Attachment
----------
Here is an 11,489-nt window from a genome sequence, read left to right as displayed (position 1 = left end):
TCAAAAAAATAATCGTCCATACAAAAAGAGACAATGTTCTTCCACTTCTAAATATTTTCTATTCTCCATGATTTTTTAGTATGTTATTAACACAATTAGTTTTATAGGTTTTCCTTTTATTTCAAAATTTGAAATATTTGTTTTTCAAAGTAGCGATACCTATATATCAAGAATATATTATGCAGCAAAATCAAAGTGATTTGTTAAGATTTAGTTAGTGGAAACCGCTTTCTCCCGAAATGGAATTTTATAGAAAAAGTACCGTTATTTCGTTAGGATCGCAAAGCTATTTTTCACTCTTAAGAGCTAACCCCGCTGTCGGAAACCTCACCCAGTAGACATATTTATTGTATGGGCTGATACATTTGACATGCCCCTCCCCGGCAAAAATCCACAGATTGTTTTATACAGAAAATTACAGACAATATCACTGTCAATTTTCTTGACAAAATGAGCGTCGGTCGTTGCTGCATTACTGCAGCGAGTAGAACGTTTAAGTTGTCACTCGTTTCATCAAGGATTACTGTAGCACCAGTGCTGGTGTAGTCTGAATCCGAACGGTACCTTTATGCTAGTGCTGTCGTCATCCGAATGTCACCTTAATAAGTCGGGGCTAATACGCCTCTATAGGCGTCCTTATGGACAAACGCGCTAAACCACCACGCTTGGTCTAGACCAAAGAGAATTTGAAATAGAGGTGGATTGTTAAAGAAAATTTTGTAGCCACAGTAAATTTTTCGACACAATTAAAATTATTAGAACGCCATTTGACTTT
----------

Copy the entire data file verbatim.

Here is an 11,489-nt window from a genome sequence, read left to right as displayed (position 1 = left end):
TCAAAAAAATAATCGTCCATACAAAAAGAGACAATGTTCTTCCACTTCTAAATATTTTCTATTCTCCATGATTTTTTAGTATGTTATTAACACAATTAGTTTTATAGGTTTTCCTTTTATTTCAAAATTTGAAATATTTGTTTTTCAAAGTAGCGATACCTATATATCAAGAATATATTATGCAGCAAAATCAAAGTGATTTGTTAAGATTTAGTTAGTGGAAACCGCTTTCTCCCGAAATGGAATTTTATAGAAAAAGTACCGTTATTTCGTTAGGATCGCAAAGCTATTTTTCACTCTTAAGAGCTAACCCCGCTGTCGGAAACCTCACCCAGTAGACATATTTATTGTATGGGCTGATACATTTGACATGCCCCTCCCCGGCAAAAATCCACAGATTGTTTTATACAGAAAATTACAGACAATATCACTGTCAATTTTCTTGACAAAATGAGCGTCGGTCGTTGCTGCATTACTGCAGCGAGTAGAACGTTTAAGTTGTCACTCGTTTCATCAAGGATTACTGTAGCACCAGTGCTGGTGTAGTCTGAATCCGAACGGTACCTTTATGCTAGTGCTGTCGTCATCCGAATGTCACCTTAATAAGTCGGGGCTAATACGCCTCTATAGGCGTCCTTATGGACAAACGCGCTAAACCACCACGCTTGGTCTAGACCAAAGAGAATTTGAAATAGAGGTGGATTGTTAAAGAAAATTTTGTAGCCACAGTAAATTTTTCGACACAATTAAAATTATTAGAACGCCATTTGACTTT